Regular, preventative maintenance of your boat and its systems is critical when undertaking an ocean passage; even more so when you're pushing the boat in race trim. A significant part of your maintenance programme will include your sail wardrobe and standing and running rigging.
To check the rig, blocks and halyards, you're going to need to do a mast ascent and this will mean undertaking a risk assessment. Yes, yes, 'Health and safety', but believe me, the first time you leave the rig in an unplanned swing, you'll be a believer! Climbing a rig when underway is different to when sitting alongside a dock.
If you plan on being up there a while, a 70 cm long strop with a carabiner clip on both ends can be useful for attaching yourself more securely to the mast whilst working aloft.
Once the climber is ready, check the lines for the climb as follows;
Before you start the ascent, you are going to need something to stop you swinging off the mast and acting like a conker, halfway up. There are a lot of hard, sharp bits of metal up there and you get quite a speed up if you do start swinging. Trust me, I know. I'd recommend using your safety line. Clip it to your lifejacket hard point, then put it around a halyard that goes to the top of the mast (on the same side as the ascent) and clip it back to your jacket. This way, you are not 'connected' to the third halyard but, if you lose connection with the mast your swing will be limited to 2 or 3 metres. It'll still hurt, but you'll be under some control.
If you don't have a spare third halyard then rig a downhaul line, attaching it to your harness strong point and running it down to deck, preferably through a block near the mast foot at deck level and back to a winch. This too, will help arrest a swing. On a very large vessel, a downhaul must be used, otherwise, there might come a time where the weight of the halyard in the mast overcomes the weight of the climber and at that point up you go! Not pretty.
On the ascent, if you are fit and strong enough to climb, make sure your crew mates know so that they can take up slack as you go. If you're going to be winched, try and stay on the high side and ascend spiderman like, making sure to keep hold of the mast and rigging as you go. If the boat is heeled over, stay on the windward side of the mast and that way you have gravity working on your side. Watch you don't get fingers and heels stuck in the nooks and crannies of the rigging.
As you go up, someone needs to be running the deck, making sure winches are being handled properly. Someone should also be 'eyes on' the climber at all times, relaying signals as they ascend. Once there, the halyards should be secured and I'd recommend a clove hitch on top of the winch turns at the end, so as to prevent a line coming off a winch or someone accidentally removing the line. On this point, never leave your winch when there is a crew member on the end of the line! Close the clutches on the halyards if you have them.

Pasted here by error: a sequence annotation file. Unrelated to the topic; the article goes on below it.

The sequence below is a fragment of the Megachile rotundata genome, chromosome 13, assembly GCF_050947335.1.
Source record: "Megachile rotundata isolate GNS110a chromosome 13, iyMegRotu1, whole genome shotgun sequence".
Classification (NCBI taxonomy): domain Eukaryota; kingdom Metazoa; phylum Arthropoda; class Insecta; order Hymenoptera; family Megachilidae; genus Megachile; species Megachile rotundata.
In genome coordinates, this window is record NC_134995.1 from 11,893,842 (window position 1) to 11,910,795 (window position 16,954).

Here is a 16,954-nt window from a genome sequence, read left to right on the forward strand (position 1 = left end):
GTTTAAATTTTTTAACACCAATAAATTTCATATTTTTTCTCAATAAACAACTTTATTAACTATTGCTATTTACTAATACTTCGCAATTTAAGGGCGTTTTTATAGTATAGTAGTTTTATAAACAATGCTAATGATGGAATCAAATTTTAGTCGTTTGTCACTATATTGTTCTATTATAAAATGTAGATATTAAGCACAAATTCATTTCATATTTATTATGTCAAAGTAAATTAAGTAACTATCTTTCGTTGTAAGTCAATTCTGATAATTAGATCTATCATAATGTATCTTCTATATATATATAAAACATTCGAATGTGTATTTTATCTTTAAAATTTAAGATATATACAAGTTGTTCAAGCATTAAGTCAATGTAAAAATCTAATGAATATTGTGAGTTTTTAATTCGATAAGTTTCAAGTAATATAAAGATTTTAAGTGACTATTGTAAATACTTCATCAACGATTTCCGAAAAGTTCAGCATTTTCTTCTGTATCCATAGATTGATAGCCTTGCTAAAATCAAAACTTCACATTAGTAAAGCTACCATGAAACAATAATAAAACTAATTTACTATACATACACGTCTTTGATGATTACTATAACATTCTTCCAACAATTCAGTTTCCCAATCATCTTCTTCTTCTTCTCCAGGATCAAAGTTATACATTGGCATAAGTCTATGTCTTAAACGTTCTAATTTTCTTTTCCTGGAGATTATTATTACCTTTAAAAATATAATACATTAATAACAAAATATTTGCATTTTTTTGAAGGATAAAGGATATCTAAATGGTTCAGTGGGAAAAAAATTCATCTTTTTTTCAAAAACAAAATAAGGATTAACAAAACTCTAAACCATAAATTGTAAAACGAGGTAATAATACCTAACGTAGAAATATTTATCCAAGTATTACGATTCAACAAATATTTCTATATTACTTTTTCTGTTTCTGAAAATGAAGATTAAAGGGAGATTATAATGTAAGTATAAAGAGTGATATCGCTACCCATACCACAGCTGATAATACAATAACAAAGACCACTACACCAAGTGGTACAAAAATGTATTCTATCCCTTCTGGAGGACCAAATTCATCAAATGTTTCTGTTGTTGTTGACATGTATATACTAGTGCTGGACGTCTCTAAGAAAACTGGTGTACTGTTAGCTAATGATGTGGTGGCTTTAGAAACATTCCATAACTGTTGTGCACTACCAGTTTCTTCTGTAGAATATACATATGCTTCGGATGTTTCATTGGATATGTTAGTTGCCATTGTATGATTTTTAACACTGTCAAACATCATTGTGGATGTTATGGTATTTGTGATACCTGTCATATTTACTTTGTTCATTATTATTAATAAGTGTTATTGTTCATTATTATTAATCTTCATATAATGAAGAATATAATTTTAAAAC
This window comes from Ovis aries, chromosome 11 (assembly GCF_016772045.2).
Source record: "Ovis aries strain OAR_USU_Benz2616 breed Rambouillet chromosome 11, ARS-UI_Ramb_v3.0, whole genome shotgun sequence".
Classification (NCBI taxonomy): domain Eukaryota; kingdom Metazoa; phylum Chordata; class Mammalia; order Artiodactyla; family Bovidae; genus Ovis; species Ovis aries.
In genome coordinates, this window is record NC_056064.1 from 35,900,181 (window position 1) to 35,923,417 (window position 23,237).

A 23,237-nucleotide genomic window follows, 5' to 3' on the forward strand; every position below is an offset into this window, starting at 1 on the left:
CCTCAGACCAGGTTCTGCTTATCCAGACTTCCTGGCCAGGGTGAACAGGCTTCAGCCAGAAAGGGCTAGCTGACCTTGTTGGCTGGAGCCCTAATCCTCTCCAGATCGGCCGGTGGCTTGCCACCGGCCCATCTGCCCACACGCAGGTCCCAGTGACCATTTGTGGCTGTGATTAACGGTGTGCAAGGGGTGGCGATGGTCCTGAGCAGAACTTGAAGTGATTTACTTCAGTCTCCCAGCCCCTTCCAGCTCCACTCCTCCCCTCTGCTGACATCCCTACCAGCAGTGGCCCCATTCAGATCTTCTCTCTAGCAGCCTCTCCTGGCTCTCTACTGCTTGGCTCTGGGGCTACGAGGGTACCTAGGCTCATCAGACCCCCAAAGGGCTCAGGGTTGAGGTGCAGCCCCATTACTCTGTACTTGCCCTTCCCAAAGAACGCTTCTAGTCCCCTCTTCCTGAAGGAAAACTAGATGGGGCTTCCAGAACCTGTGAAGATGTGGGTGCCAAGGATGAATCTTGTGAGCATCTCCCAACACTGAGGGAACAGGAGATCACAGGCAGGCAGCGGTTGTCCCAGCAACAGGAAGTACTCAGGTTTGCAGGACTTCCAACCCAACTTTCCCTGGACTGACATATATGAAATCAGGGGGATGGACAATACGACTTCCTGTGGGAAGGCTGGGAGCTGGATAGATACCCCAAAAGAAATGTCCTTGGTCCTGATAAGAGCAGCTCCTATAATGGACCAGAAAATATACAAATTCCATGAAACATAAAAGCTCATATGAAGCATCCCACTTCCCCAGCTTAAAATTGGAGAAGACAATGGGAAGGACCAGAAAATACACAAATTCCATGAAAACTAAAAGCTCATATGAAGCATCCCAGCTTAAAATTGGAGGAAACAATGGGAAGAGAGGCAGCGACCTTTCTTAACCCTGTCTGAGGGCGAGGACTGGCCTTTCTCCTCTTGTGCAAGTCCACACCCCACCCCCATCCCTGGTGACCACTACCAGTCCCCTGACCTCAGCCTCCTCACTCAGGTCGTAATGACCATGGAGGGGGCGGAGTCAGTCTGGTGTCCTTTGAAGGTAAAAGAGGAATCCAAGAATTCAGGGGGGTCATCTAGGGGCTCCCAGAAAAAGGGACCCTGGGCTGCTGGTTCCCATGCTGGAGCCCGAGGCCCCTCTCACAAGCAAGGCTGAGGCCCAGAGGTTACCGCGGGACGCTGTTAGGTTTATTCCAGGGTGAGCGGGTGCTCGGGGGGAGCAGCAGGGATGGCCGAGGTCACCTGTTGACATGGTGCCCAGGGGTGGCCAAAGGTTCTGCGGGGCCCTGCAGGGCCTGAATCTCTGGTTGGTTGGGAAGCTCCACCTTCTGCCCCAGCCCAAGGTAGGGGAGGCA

On descent, first, open the clutches, then remove the clove hitches. Take the primary winch down to the number of turns that will allow you to ease the climber freely, but under control. This will vary dependent on the halyard and winch size but three turns is probably good. The secondary winch needs to be eased faster than the primary (otherwise it'll be a jerky and uncomfortable descent for the climber). You might consider removing turns to 2 turns and let the line run freely as the primary winch controls descent speed. Don't let the halyards run through your hands. Ease them in long, smooth actions, hand to hand - their crotch area will appreciate it.
As the climber descends, the person in charge keeps watching the climber at all times and communicating with the deck crew. Once back at deck, make sure all halyards are secured properly to the pin rail, making sure that each halyard run is correct and not tangled around the forestay or rig. Always look up when handling halyards to prevent this eventuality.
Despite all of this, it can still go wrong. Just make sure you remain attached to the third halyard or downhaul and a painful swing is the worst you can expect.
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Mark Burkes is a former Clipper Race Skipper, Round the World Crew, Clipper Training Skipper & jobbing RYA Yachtmaster Instructor (Ocean). He has over 200,000 miles logged.
Mark also writes professionally both online and offline and has written for Yachting World.
Fierce Turtle is not linked to nor is it in any way accredited by the splendid folk at Clipper Ventures. All opinion is our own.
This blog is entirely free. However, if you'd like to buy me a beer I'd appreciate it.
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